Advanced Search
MyIDEAS: Login to save this article or follow this journal

Maximizing efficiency in the transition to a coal-based economy

Contents:

Author Info

  • Brathwaite, J.
  • Horst, S.
  • Iacobucci, J.
Registered author(s):

    Abstract

    Energy is the lynchpin of modern society. Since the early 1970s, growing dependence on foreign energy sources, oil in particular, has constrained US independence in foreign policy, and at times, inhibited economic stability and growth. Addressing oil dependence is politically and economically complex. Proposed solutions are multifaceted with various objectives such as energy efficiency and resource substitution. One solution is the partial transition from an oil- to coal-based economy. A number of facts support this solution including vast coal reserves in the US and the relative price stability of coal. However, several roadblocks exist. These include uncertain recoverable reserves and the immaturity of "clean" coal technologies. This paper provides a first order analysis of the most efficient use of coal assuming the transition from oil to coal is desirable. Scenario analysis indicates two possible transition pathways: (1) bring the transportation sector onto the electric grid and (2) use coal-to-liquid fuels to directly power vehicles. The feasibility of each pathway is examined based on economic and environmental factors, among which are energy availability, affordability and efficiency, and environmental sustainability. Results indicate that partial transition of the transportation sector onto the electric grid offers the more viable solution for coal-based reduction of the US oil dependence.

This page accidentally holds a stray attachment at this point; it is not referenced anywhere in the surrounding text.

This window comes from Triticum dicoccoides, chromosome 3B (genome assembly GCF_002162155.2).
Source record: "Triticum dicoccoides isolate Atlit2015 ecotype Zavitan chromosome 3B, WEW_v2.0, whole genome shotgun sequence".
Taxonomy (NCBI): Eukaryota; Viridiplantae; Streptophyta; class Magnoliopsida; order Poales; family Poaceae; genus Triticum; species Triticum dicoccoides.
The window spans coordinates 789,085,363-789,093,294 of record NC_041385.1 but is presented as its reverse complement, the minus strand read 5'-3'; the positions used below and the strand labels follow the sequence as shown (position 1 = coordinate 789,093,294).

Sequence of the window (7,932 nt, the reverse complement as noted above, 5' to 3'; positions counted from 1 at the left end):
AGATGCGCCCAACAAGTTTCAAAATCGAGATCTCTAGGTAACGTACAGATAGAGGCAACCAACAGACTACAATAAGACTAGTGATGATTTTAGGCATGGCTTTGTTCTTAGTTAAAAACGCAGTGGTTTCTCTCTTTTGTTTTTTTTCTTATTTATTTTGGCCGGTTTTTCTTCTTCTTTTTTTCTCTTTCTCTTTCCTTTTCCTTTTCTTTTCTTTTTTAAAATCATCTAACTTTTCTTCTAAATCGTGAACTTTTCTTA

Download Info

    If you experience problems downloading a file, check if you have the proper application to view it first. In case of further problems read the IDEAS help page. Note that these files are not on the IDEAS site. Please be patient as the files may be large.
    File URL: http://www.sciencedirect.com/science/article/B6V2W-50B5WDR-2/2/2c69167d06f7590eec781d683f0e82a2
    Download Restriction: Full text for ScienceDirect subscribers only

    As the access to this document is restricted, you may want to look for a different version under "Related research" (further below) or search for a different version of it.

    Bibliographic Info